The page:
Washington/Beijing: US Treasury Secretary Steven Mnuchin and Trade Representative Robert Lighthizer will travel to China in a few days for talks to resolve their trade dispute. "In fact, we're having Secretary Mnuchin and a couple of other folks heading over to -- Bob Lighthizer -- heading over to China," Trump said at a press conference with visiting French President Emmanuel Macron at the White House on Tuesday. "They (Chinese officials) came here, as you know, last week.
And we're having very substantive discussions on trade," Trump said, referring to bilateral discussions of trade on the sidelines of spring meetings of the International Monetary Fund and the World Bank, which concluded here last week. During the spring meetings, Christine Lagarde, managing director of the IMF, and other financial leaders around the world called on the US and China to resolve trade tensions through dialogues and rules-based multilateral institutions. "I believe the trade will work out ... hopefully it'll be good for everybody concerned," Trump said.
Trump's remarks came after Mnuchin said on Saturday that he was considering a trip to Beijing to discuss trade issues with his Chinese counterparts. "China has received the information about the US side hoping to come to Beijing for consultations on economic and trade issues and we welcome it," said Chinese Foreign Ministry spokesperson Lu Kang. "I want to stress that China-U.S. economic ties are mutually beneficial in nature and have long been delivering tangible benefits to the business communities and consumers of the two countries," Lu said. The Trump administration has recently threatened to impose tariffs on up to $150 billion of Chinese imports, while China has vowed to retaliate against US exports if the Trump administration moves forward with the tariffs.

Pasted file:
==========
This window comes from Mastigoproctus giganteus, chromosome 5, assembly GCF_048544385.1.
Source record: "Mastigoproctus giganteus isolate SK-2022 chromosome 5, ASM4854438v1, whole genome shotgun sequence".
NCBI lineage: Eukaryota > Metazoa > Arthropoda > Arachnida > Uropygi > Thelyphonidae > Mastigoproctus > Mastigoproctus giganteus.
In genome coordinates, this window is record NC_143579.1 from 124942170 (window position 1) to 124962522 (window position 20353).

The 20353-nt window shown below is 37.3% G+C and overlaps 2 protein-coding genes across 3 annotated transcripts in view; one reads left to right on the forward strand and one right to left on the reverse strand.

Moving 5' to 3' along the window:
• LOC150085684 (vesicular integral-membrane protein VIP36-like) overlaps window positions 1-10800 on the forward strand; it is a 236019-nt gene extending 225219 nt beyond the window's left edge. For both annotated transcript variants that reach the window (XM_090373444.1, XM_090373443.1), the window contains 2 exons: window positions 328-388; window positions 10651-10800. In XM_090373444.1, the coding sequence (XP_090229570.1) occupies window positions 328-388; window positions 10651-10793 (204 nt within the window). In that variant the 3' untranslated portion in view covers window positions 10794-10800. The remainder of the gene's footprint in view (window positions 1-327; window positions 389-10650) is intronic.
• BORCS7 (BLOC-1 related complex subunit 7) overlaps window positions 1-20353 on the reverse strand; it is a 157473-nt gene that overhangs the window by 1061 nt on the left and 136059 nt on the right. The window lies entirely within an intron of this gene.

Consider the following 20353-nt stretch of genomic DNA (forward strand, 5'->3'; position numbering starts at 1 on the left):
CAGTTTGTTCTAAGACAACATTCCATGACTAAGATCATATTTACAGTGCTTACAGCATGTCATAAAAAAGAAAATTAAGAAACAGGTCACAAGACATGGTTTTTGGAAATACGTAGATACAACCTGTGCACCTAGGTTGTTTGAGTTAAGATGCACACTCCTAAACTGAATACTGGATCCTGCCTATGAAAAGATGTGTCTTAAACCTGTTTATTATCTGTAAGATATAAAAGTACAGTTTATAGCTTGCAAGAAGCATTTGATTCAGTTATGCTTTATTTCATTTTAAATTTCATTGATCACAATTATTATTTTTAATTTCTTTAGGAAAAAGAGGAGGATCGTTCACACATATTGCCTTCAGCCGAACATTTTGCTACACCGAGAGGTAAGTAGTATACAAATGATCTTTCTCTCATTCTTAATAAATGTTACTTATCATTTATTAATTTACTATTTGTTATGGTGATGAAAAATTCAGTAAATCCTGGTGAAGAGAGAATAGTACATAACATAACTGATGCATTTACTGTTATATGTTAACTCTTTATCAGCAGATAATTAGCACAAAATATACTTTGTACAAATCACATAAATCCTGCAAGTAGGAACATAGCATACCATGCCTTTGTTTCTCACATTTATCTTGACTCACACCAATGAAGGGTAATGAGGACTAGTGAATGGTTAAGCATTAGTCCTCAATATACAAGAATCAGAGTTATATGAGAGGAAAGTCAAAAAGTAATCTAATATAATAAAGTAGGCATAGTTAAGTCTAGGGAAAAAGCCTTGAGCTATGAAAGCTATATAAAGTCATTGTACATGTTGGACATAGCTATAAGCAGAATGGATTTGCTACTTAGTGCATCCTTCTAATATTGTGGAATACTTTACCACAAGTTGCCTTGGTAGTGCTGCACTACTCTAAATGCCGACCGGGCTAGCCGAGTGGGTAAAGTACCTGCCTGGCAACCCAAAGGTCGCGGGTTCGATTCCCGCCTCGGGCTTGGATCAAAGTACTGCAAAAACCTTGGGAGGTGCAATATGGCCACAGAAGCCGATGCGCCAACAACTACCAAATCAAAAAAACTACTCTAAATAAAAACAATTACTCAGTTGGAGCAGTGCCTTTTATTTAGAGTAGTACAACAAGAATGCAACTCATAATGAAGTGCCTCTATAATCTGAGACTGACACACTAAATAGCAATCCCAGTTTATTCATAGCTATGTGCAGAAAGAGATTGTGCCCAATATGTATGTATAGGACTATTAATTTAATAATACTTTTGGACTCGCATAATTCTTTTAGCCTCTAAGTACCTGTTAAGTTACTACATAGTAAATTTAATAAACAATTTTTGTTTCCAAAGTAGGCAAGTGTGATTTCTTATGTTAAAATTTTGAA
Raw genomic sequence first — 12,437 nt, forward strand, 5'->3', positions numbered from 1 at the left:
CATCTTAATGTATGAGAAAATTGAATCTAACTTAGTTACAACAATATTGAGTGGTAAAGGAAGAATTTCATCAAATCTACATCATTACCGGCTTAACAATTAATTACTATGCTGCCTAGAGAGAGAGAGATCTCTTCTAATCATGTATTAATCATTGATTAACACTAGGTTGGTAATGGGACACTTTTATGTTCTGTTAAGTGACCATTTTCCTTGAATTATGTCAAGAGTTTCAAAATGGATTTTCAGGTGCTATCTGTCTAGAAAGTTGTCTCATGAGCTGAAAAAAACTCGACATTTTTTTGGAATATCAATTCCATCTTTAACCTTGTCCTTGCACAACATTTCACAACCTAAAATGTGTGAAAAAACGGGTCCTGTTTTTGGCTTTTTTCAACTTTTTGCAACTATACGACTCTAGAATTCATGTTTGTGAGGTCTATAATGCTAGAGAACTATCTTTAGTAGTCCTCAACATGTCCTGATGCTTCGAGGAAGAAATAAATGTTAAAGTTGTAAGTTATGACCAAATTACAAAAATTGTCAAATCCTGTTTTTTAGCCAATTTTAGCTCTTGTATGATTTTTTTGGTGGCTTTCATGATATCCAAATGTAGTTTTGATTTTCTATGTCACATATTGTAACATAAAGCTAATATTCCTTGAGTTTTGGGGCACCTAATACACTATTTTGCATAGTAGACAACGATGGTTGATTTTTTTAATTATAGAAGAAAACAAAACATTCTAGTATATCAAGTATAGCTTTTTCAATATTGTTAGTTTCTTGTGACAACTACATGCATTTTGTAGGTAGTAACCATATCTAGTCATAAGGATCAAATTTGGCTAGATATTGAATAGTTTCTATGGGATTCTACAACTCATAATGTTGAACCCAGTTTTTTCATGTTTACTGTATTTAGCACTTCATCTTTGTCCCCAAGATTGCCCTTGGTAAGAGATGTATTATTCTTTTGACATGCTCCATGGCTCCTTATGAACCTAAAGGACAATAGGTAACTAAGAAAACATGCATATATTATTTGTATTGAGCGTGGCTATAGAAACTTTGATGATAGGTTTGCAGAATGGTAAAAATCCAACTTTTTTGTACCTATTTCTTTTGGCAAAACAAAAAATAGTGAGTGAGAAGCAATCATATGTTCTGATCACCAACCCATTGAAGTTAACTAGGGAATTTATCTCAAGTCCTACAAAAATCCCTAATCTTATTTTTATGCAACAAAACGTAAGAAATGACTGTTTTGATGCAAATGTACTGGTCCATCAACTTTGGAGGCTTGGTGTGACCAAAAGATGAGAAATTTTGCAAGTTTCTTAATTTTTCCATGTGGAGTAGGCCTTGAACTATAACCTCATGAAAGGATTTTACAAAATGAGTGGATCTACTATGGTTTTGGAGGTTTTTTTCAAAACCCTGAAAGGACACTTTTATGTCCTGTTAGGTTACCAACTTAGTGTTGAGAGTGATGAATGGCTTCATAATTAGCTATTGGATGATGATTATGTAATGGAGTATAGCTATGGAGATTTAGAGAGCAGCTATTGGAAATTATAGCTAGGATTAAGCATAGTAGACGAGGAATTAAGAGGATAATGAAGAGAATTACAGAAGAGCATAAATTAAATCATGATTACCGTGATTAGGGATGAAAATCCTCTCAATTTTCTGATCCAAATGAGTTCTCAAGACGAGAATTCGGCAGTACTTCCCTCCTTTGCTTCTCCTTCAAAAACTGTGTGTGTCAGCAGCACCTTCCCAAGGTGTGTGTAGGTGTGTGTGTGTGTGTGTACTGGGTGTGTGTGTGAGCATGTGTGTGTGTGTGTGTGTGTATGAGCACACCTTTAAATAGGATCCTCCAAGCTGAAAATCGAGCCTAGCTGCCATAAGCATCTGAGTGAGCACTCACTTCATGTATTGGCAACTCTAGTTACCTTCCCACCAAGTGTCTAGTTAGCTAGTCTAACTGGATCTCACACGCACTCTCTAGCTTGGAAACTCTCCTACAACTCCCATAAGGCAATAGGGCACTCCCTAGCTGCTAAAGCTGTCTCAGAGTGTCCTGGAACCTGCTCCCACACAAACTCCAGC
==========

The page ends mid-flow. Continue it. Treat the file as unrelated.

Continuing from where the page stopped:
The US has also accused China of unfair trade practices and theft of intellectual property. "These problems can be solved through bilateral consultations or within a commonly recognized multilateral framework. However, they can never be solved through unilateral means," said the Chinese spokesperson. Unilateralism and trade protectionism will inevitably harm others without benefiting oneself as the global economy is deeply integrated, China's Foreign Ministry spokesperson Hua Chunying said last week. Citing a report from the Brookings Institution, Hua said a U.S.-China trade war would result in a loss of more than 2.1 million jobs in 2,700 U.S. counties. (UNI)